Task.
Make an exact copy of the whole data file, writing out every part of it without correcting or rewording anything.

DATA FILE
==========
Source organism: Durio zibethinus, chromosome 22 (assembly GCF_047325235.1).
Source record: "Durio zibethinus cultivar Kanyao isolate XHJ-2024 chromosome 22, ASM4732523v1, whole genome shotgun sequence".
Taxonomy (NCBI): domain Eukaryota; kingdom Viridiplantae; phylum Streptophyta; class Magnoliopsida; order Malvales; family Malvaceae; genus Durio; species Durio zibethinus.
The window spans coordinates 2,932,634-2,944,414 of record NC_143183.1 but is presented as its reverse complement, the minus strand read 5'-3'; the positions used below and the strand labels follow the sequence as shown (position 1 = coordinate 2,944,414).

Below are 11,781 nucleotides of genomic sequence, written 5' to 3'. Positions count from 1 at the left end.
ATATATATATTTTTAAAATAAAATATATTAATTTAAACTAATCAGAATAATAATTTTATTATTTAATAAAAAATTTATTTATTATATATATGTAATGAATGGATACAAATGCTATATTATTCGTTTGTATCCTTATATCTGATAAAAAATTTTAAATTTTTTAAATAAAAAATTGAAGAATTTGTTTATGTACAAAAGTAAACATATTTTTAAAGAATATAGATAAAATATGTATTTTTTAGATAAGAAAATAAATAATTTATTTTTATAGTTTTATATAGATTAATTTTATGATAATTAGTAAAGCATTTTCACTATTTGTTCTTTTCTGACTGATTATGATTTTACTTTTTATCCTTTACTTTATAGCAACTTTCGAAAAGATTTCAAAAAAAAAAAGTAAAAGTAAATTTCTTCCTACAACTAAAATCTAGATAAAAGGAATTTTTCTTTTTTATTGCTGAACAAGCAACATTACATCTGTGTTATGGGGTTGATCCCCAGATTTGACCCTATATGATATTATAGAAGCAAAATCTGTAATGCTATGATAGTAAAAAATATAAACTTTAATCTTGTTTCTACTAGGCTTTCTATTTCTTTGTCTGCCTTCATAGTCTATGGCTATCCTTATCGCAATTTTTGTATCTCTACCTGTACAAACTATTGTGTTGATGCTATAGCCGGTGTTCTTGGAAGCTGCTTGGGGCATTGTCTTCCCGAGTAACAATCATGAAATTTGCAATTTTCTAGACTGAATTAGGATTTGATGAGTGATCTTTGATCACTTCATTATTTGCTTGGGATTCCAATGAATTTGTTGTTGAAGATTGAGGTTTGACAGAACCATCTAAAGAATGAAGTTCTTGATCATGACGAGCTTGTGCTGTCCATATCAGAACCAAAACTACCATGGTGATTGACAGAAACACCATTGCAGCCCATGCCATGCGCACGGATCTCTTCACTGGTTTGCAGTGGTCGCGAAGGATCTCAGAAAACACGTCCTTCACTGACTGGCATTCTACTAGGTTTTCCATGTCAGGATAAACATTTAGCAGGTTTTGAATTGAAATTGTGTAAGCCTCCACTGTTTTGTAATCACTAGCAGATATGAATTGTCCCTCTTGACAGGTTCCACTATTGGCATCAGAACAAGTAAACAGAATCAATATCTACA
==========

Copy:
Source organism: Durio zibethinus, chromosome 22 (assembly GCF_047325235.1).
Source record: "Durio zibethinus cultivar Kanyao isolate XHJ-2024 chromosome 22, ASM4732523v1, whole genome shotgun sequence".
Taxonomy (NCBI): domain Eukaryota; kingdom Viridiplantae; phylum Streptophyta; class Magnoliopsida; order Malvales; family Malvaceae; genus Durio; species Durio zibethinus.
The window spans coordinates 2,932,634-2,944,414 of record NC_143183.1 but is presented as its reverse complement, the minus strand read 5'-3'; the positions used below and the strand labels follow the sequence as shown (position 1 = coordinate 2,944,414).

Below are 11,781 nucleotides of genomic sequence, written 5' to 3'. Positions count from 1 at the left end.
ATATATATATTTTTAAAATAAAATATATTAATTTAAACTAATCAGAATAATAATTTTATTATTTAATAAAAAATTTATTTATTATATATATGTAATGAATGGATACAAATGCTATATTATTCGTTTGTATCCTTATATCTGATAAAAAATTTTAAATTTTTTAAATAAAAAATTGAAGAATTTGTTTATGTACAAAAGTAAACATATTTTTAAAGAATATAGATAAAATATGTATTTTTTAGATAAGAAAATAAATAATTTATTTTTATAGTTTTATATAGATTAATTTTATGATAATTAGTAAAGCATTTTCACTATTTGTTCTTTTCTGACTGATTATGATTTTACTTTTTATCCTTTACTTTATAGCAACTTTCGAAAAGATTTCAAAAAAAAAAAGTAAAAGTAAATTTCTTCCTACAACTAAAATCTAGATAAAAGGAATTTTTCTTTTTTATTGCTGAACAAGCAACATTACATCTGTGTTATGGGGTTGATCCCCAGATTTGACCCTATATGATATTATAGAAGCAAAATCTGTAATGCTATGATAGTAAAAAATATAAACTTTAATCTTGTTTCTACTAGGCTTTCTATTTCTTTGTCTGCCTTCATAGTCTATGGCTATCCTTATCGCAATTTTTGTATCTCTACCTGTACAAACTATTGTGTTGATGCTATAGCCGGTGTTCTTGGAAGCTGCTTGGGGCATTGTCTTCCCGAGTAACAATCATGAAATTTGCAATTTTCTAGACTGAATTAGGATTTGATGAGTGATCTTTGATCACTTCATTATTTGCTTGGGATTCCAATGAATTTGTTGTTGAAGATTGAGGTTTGACAGAACCATCTAAAGAATGAAGTTCTTGATCATGACGAGCTTGTGCTGTCCATATCAGAACCAAAACTACCATGGTGATTGACAGAAACACCATTGCAGCCCATGCCATGCGCACGGATCTCTTCACTGGTTTGCAGTGGTCGCGAAGGATCTCAGAAAACACGTCCTTCACTGACTGGCATTCTACTAGGTTTTCCATGTCAGGATAAACATTTAGCAGGTTTTGAATTGAAATTGTGTAAGCCTCCACTGTTTTGTAATCACTAGCAGATATGAATTGTCCCTCTTGACAGGTTCCACTATTGGCATCAGAACAAGTAAACAGAATCAATATCTACA